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What’s The Name Of This Block?

February 16, 2010

I was watching some of the speeches given at TED this year. Derek Sivers, founder of CD Baby, gave a very short and interesting speech where he illustrates how different perceptions are just that, different (Click Here to watch the speech).  How we see the world is influenced by our own perception.  It serves us well to open our minds to the perceptions of others.

In case you don’t know, TED stands for Technology, Entertainment, and Design.  The purpose of the organization is to provide a platform for ideas, or as they put it “Ideas worth spreading.”  I always enjoy watching the speeches.  At the very least, you hear unique perspectives on a wide-range of topics.  A visit to their website (http://www.ted.com/) is well worth the time.

Mr. Sivers’ speech was based around something as simple as how we move around neighborhoods and cities.  His speech covered how in Japan, addresses are related to blocks and not streets, watch the clip to understand further.  While it is easy to understand that cultures without a common root develop different systems for doing things, it is not as easy to grasp when we look at our own culture and the differences within; they are there nonetheless.

We, as humans, have a preoccupation with grouping the world.  We even group ourselves.  We look at obvious traits like skin color and sex as well as less obvious traits like political beliefs and education.  Even within a group, we make subgroups, so much so that the word subgroup lost its hyphenation and became its own word.  We are obsessed with groups.

While grouping our lives and ourselves has its good points, it also closes our minds to new ways of seeing things.  In other words, it limits our ability to understand points of view from outside the group.  I think that is the point Derek makes in his speech. It is a plea to keep an open mind and try to understand the world from differing points of view.  Nothing in understanding a different way of seeing the world demands you compromise morals.  In truth, the opposite is true, the more your own beliefs stand up to differing views, the stronger the foundation of the belief.  Look at it like this, if you believe the right answer is four, two plus two will get you there.  Of course, five minus one works just as well, only in a different way.  Knowing that both are correct only adds to the validity of four being a number in the first place.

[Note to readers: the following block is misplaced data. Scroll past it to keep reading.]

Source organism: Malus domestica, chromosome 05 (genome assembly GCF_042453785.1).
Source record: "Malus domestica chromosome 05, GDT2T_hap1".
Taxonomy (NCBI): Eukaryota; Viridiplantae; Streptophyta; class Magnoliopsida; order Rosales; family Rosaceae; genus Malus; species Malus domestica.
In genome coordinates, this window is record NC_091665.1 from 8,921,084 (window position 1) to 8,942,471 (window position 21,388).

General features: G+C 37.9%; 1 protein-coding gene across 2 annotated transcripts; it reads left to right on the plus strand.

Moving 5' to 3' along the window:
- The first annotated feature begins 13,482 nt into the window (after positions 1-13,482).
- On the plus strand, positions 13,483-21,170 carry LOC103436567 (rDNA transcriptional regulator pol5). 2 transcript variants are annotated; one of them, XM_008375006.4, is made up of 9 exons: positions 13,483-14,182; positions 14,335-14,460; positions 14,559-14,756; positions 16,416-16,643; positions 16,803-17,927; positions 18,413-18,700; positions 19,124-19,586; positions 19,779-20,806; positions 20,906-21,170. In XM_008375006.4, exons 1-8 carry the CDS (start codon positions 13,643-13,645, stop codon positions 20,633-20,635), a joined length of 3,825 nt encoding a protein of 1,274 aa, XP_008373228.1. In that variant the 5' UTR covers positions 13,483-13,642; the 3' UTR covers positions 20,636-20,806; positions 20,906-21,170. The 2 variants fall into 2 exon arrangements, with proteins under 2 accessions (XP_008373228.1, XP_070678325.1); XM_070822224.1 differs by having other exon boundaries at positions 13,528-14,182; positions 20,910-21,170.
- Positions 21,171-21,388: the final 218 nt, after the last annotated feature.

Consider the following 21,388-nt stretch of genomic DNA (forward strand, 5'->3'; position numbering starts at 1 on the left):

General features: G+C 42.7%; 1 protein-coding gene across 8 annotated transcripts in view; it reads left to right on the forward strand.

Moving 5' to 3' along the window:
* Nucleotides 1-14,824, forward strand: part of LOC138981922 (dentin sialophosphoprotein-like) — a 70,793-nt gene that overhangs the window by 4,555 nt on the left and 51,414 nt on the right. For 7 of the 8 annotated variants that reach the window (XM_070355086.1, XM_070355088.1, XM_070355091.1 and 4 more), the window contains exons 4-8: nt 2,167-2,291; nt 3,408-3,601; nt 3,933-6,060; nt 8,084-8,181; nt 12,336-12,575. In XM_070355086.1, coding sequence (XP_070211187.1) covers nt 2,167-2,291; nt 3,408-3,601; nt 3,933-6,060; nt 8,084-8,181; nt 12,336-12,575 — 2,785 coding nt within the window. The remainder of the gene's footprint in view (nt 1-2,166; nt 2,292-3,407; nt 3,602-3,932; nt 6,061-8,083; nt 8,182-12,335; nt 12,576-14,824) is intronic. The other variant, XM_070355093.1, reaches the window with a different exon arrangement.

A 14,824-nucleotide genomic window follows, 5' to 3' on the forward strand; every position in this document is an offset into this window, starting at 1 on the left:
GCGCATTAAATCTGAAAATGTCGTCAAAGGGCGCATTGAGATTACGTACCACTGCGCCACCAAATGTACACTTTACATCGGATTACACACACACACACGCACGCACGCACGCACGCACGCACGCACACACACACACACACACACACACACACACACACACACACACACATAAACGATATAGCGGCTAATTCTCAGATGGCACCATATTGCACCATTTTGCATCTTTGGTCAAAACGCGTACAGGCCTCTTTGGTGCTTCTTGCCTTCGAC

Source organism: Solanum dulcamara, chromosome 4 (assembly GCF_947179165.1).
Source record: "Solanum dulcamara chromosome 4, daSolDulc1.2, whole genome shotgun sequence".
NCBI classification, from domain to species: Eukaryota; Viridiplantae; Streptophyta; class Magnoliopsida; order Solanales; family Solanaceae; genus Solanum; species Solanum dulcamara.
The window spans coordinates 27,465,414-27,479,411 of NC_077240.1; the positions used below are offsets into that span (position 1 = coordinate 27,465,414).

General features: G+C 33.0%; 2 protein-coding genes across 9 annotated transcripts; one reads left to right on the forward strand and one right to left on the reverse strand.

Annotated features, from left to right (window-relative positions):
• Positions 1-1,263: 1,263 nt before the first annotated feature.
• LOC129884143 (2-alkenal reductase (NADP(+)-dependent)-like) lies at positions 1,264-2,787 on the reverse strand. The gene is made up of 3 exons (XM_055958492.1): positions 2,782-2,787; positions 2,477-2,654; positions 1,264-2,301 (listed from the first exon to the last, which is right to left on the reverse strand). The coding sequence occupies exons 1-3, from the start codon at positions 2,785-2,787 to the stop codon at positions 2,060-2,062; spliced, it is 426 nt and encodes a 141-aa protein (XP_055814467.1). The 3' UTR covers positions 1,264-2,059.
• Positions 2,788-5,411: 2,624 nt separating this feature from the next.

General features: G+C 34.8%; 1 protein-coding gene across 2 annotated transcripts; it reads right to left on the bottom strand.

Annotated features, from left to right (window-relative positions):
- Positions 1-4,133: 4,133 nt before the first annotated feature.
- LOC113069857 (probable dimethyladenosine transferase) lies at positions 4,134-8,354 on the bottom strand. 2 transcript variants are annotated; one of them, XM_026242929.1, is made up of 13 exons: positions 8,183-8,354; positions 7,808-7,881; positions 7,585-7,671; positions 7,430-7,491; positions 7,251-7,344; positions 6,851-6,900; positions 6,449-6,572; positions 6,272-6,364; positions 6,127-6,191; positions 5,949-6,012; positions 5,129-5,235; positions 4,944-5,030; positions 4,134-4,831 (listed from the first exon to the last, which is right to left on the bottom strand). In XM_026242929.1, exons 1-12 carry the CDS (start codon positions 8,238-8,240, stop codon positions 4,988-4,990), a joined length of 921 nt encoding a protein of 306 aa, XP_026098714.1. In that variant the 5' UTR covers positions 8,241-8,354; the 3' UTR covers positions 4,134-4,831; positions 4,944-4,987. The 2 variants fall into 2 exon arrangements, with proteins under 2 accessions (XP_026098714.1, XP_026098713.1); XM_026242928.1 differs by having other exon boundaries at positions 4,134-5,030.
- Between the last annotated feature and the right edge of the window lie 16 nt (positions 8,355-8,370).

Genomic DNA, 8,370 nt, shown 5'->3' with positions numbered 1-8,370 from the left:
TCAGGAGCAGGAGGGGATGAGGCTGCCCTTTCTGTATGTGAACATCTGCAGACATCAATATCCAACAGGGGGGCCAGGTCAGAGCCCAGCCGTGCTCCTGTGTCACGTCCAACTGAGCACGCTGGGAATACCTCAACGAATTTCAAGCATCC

In the end, we tend to look at how we address problems as the only way to address them.  We fail to understand others can solve a particular problem in ways we do not even see possible and achieve the same result.  It reminds me of a story told during a seminar on waste control I attended while in the Navy.  The story goes NASA needed a pen that would write in the zero gravity of space.  They spent all sorts of money developing the pen and it performed very well.  Alternatively, the old Soviet Union addressed the problem in an entirely different way – they gave their cosmonauts a pencil.  I really don’t know if the story is true or not but it does illustrate the point, regardless.

When we go through life, we are better served understanding the views of others than assuming we always know best.  No one of us is as smart as all of us, keeping an open mind allows for the inclusion of ideas and outcomes that are more efficient in the end.

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